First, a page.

Mothers' school starting age and infant health

Open Access      |      Forthcoming   

Authors: Cristina Borra, Libertad González and David Patiño

Health Economics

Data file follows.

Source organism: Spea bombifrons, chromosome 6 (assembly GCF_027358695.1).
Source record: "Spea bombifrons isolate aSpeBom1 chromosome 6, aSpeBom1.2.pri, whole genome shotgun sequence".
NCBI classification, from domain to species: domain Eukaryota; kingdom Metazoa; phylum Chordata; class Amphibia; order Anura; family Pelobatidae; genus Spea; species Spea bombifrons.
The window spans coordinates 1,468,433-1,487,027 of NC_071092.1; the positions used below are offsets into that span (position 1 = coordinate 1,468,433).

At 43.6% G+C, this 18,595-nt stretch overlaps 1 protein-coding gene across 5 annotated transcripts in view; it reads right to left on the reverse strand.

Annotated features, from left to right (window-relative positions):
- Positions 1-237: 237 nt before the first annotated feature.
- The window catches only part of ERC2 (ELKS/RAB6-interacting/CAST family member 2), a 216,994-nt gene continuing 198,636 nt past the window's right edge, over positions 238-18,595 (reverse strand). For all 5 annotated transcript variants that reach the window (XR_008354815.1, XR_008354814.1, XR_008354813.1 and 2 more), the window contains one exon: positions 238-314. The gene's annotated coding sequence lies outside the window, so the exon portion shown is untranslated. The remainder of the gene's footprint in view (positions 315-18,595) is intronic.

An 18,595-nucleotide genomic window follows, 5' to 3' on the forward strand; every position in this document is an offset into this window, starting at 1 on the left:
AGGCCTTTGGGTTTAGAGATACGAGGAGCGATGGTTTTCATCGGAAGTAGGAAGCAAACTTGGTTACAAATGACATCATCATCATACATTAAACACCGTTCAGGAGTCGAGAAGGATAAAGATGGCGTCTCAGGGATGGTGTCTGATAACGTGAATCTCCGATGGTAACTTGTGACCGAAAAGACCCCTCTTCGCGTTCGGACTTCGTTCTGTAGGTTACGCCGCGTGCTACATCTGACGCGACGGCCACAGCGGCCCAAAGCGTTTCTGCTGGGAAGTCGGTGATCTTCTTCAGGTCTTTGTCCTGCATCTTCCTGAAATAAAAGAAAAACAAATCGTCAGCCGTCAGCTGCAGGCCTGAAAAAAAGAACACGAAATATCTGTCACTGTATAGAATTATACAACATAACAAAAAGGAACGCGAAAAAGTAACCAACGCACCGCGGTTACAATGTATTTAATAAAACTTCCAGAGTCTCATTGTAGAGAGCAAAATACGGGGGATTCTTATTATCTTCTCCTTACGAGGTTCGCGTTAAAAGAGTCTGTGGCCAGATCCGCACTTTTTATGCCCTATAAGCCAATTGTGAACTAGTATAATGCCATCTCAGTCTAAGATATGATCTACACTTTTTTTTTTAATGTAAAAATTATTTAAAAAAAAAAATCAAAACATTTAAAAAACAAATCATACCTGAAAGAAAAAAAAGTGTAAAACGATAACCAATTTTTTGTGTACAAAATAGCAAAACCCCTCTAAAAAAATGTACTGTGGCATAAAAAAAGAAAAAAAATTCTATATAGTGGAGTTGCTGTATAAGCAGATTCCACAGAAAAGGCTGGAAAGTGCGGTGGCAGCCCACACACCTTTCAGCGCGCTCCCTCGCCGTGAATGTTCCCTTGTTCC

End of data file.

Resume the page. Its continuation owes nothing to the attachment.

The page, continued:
We study the effects of women's school starting age on the infant health of their offspring. In Spain, children born in December start school a year earlier than those born the following January, despite being essentially the same age. We follow a regression discontinuity design to compare the health at birth of the children of women born in January versus the previous December, using administrative, population‐level data. We find small and insignificant effects on average weight at birth, but, compared to the children of December‐born mothers, the children of January‐born mothers are more likely to have very low birthweight. We then show that January‐born women have the same educational attainment and the same partnership dynamics as December‐born women. However, they finish school later and are (several months) older when they have their first child. Our results suggest that maternal age is a plausible mechanism behind our estimated impacts of school starting age on infant health.